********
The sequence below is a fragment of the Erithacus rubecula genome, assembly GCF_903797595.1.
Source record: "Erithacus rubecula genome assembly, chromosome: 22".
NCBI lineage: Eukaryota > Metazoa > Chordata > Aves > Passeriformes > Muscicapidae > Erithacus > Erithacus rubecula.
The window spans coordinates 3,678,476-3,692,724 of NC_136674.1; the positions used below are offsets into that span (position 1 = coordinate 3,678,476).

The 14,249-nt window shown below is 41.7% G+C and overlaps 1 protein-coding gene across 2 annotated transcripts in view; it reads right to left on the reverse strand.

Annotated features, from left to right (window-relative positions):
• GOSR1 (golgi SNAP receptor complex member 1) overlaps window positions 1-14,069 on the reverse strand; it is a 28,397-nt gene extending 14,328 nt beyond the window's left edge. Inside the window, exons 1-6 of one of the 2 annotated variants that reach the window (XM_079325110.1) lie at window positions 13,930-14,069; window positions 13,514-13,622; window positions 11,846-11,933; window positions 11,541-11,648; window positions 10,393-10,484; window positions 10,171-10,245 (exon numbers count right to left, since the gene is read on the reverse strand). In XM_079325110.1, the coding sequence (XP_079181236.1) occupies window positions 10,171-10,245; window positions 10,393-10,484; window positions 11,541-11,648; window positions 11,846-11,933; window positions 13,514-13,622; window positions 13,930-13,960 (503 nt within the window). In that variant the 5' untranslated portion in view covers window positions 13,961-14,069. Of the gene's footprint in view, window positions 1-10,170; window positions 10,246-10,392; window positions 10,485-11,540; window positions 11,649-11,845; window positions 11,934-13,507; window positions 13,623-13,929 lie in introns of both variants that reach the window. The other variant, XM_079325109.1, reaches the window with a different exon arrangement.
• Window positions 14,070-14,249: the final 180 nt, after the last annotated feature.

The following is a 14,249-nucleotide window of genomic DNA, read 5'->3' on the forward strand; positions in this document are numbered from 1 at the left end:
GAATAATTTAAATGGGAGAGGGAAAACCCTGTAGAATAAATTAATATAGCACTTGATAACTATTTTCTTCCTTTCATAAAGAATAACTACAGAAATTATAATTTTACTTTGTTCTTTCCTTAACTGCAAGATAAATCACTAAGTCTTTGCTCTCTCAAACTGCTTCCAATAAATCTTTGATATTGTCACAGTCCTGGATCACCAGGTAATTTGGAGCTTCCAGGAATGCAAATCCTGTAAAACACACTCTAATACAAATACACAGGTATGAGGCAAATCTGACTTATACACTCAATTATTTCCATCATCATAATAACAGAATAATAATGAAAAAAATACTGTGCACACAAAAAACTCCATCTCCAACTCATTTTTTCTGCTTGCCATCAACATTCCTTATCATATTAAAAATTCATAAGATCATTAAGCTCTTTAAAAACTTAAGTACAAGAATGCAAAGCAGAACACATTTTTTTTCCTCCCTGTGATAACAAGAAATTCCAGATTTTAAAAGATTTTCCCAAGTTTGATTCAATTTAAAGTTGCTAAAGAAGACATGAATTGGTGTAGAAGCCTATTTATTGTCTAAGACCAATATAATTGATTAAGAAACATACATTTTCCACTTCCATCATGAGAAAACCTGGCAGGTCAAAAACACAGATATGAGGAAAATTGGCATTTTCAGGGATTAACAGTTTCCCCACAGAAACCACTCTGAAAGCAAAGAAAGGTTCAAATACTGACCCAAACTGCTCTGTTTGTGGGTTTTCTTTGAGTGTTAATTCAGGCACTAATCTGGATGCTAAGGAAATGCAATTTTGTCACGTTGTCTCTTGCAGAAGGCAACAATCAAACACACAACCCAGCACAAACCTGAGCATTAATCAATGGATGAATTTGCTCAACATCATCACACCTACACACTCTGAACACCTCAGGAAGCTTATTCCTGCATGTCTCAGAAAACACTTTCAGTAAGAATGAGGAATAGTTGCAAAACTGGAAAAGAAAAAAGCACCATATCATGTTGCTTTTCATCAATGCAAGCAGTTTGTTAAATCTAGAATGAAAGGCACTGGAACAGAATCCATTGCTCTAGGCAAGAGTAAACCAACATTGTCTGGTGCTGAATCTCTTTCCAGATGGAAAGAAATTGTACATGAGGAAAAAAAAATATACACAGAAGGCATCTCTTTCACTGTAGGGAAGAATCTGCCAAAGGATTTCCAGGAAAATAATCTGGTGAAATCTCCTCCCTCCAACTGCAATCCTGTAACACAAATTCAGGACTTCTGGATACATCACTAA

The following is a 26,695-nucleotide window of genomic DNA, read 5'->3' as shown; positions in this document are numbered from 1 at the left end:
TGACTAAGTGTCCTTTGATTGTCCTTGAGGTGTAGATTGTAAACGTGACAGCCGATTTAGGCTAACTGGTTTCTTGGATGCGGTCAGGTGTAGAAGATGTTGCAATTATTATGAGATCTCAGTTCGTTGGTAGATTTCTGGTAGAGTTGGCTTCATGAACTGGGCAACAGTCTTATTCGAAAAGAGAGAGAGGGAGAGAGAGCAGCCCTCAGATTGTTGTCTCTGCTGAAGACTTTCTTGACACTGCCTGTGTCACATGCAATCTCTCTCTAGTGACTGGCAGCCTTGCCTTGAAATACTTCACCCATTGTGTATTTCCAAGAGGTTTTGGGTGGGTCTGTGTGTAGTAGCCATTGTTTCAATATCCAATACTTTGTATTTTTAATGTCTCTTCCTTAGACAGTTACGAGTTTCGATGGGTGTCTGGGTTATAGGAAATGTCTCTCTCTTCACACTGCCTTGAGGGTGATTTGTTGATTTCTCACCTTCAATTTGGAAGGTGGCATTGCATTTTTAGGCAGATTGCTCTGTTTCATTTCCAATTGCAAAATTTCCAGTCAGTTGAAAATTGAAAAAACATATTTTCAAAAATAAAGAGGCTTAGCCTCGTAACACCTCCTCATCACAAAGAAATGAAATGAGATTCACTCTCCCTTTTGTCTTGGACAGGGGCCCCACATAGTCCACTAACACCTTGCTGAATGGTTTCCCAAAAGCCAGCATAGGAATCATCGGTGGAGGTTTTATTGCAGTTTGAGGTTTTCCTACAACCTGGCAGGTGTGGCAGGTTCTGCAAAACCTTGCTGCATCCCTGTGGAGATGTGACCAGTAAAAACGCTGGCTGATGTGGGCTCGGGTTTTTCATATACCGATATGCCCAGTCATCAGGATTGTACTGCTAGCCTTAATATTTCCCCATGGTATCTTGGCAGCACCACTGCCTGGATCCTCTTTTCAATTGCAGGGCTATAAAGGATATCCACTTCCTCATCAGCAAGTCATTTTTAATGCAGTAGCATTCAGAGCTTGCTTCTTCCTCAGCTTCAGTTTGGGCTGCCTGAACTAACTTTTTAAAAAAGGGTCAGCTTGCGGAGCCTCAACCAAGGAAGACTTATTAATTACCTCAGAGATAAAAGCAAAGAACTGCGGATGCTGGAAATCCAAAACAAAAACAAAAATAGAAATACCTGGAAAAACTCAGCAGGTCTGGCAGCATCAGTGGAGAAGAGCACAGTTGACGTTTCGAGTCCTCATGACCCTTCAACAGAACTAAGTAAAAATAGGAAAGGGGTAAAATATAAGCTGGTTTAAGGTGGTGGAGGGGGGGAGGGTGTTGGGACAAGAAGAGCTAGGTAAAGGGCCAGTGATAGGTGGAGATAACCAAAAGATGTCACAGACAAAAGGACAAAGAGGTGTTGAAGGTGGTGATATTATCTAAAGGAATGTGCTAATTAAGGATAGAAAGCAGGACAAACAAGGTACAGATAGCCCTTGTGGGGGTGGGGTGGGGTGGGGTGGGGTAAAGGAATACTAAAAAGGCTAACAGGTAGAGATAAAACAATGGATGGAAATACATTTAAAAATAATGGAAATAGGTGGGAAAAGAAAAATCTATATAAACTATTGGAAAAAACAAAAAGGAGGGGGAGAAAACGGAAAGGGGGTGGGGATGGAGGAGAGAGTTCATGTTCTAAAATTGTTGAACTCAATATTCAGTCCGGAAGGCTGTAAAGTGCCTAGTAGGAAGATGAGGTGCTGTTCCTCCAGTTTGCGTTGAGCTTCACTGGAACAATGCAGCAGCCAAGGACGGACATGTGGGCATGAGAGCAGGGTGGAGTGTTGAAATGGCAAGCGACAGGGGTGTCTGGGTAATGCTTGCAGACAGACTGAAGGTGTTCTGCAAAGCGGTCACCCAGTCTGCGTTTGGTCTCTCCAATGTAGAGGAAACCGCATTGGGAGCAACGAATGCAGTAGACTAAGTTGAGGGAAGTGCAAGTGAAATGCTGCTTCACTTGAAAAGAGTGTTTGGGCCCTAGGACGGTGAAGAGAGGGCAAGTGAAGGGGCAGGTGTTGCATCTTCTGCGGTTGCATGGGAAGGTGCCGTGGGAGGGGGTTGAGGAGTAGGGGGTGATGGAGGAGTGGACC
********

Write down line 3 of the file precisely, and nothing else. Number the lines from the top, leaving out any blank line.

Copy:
NCBI lineage: Eukaryota > Metazoa > Chordata > Aves > Passeriformes > Muscicapidae > Erithacus > Erithacus rubecula.